Simple 2 column CSS layout

This is a tutorial on how to use CSS to create a simple two column layout. If you want to create a three column layout, read on as this tutorial explains a basic concept that can be used to create as many columns as you need. When you’re done, take a look at How to create a 3-column layout with CSS.

The layout consists of a header, a horizontal navigation bar, a main content column, a sidebar, and a footer. It is also horizontally centered in the browser window. A pretty basic layout, and not at all difficult to create with CSS once you know how to deal with the inevitable Internet Explorer bugs.

To see the full CSS used for each step, view source on the example documents.

1. Basic structure

First of all, we create the basic HTML structure:

  1. <div id="wrap">
  2. <div id="header"></div>
  3. <div id="nav"></div>
  4. <div id="main"></div>
  5. <div id="sidebar"></div>
  6. <div id="footer"></div>
  7. </div>

After that, we put some content in the different sections:

  1. <div id="wrap">
  2. <div id="header"><h1>Document Heading</h1></div>
  3. <div id="nav">
  4. <ul>
  5. <li><a href="#">Option 1</a></li>
  6. <li><a href="#">Option 2</a></li>
  7. ...
  8. </ul>
  9. </div>
  10. <div id="main">
  11. <h2>Column 1</h2>
  12. <p>Lorem ipsum dolor sit amet, consectetuer adipiscing elit...</p>
  13. </div>
  14. <div id="sidebar">
  15. <h2>Column 2</h2>
  16. <p>Lorem ipsum dolor sit amet, consectetuer adipiscing elit...</p>
  17. <ul>
  18. <li><a href="#">Link 1</a></li>
  19. <li><a href="#">Link 2</a></li>
  20. ...
  21. </ul>
  22. </div>
  23. <div id="footer">
  24. <p>Footer</p>
  25. </div>
  26. </div>

Now we have a completely unstyled HTML document which is structured in a way that lets us use CSS to control its layout.

View step 1.

2. Adjust the body and html elements

To make the content reach the edges of the browser window, we set the margin and padding of the body and html elements to zero. We also specify colours for text and background.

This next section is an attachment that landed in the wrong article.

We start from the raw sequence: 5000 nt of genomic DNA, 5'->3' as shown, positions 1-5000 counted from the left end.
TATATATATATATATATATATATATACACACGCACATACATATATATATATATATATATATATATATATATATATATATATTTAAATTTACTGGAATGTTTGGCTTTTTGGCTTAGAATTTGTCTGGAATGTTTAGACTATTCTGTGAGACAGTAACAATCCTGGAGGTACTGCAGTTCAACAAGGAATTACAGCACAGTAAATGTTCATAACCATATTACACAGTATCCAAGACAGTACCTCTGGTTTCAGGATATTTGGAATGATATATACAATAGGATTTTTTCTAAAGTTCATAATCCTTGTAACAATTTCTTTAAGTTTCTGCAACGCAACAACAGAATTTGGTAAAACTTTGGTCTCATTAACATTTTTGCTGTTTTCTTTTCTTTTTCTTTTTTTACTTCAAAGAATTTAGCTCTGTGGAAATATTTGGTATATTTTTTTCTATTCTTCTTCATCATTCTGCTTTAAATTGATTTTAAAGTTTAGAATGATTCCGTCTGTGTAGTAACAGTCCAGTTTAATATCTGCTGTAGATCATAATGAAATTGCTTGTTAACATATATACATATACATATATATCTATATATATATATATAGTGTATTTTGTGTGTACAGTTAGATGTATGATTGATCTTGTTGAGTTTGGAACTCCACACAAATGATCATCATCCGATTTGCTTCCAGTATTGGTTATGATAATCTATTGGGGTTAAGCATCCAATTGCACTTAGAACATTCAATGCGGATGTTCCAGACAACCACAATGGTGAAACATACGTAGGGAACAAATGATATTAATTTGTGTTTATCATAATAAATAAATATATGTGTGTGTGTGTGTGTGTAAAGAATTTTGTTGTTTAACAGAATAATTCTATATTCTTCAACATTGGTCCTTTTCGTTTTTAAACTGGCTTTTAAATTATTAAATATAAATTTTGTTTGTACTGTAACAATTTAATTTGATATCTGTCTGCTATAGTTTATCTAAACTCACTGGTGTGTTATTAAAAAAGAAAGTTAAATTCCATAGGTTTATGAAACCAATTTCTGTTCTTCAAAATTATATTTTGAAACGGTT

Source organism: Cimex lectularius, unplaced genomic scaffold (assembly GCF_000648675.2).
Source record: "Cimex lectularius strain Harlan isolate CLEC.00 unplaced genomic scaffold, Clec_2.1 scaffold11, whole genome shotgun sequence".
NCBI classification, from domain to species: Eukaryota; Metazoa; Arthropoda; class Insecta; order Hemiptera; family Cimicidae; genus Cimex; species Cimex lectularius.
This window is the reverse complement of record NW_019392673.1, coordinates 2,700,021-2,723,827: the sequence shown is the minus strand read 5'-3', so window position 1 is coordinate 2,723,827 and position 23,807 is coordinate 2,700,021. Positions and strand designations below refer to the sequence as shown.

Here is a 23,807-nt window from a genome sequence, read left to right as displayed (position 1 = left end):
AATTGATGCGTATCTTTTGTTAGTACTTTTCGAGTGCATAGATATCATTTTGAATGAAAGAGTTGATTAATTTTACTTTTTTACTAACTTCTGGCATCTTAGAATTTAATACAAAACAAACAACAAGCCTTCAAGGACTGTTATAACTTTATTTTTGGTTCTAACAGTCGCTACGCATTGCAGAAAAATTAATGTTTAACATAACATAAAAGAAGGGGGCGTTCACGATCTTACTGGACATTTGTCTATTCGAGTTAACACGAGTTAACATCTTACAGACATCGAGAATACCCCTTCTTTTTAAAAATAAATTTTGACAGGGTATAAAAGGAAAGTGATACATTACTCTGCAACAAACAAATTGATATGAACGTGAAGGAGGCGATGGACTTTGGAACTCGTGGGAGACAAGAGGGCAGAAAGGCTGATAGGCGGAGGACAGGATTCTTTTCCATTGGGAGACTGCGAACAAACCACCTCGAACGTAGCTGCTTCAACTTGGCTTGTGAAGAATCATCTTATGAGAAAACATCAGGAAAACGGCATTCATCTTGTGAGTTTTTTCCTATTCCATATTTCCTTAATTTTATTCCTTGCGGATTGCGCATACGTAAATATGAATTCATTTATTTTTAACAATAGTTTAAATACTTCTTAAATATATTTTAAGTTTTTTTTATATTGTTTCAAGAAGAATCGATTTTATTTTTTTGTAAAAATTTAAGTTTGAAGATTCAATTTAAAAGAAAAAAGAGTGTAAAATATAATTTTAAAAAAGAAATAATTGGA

1. body,
  2. html {
  3. margin:0;
  4. padding:0;
  5. color:#000;
  6. background:#a7a09a;
  7. }

View step 2.

3. On to the main containers

After that it’s time to give the content area a width and center it horizontally. We do that by specifying the width and margins of the main container, #wrap. We also give it a background colour to make it show up on the page.

The method we use to center the content is based on the fact that when an element’s left and right margins are set to auto, they will share whatever is left when the element’s width has been subtracted from that of its container. In this case the width of #wrap will be subtracted from the width of the browser window.

Note: for this method to work in Internet Explorer (version 6 and later only), the document must use a DOCTYPE that forces IE to use its standards mode. Please read Fix Your Site With the Right DOCTYPE! for more info.

  1. #wrap {
  2. width:750px;
  3. margin:0 auto;
  4. background:#99c;
  5. }

In case you’re wondering why we’re not using the body element to control the width and centering of the layout, it is because doing so can cause unwanted side-effects in some versions of Internet Explorer.

After that, we give the different sections of the document different background colours to make them show up.

  1. #header {
  2. background:#ddd;
  3. }
  4. #nav {
  5. background:#c99;
  6. }
  7. #main {
  8. background:#9c9;
  9. }
  10. #sidebar {
  11. background:#c9c;
  12. }
  13. #footer {
  14. background:#cc9;
  15. }

View step 3.

4. Place the columns side by side

To make the two columns (#main and #sidebar) display side by side we float them, one to the left and the other to the right. We also specify the widths of the columns.

  1. #main {
  2. float:left;
  3. width:500px;
  4. background:#9c9;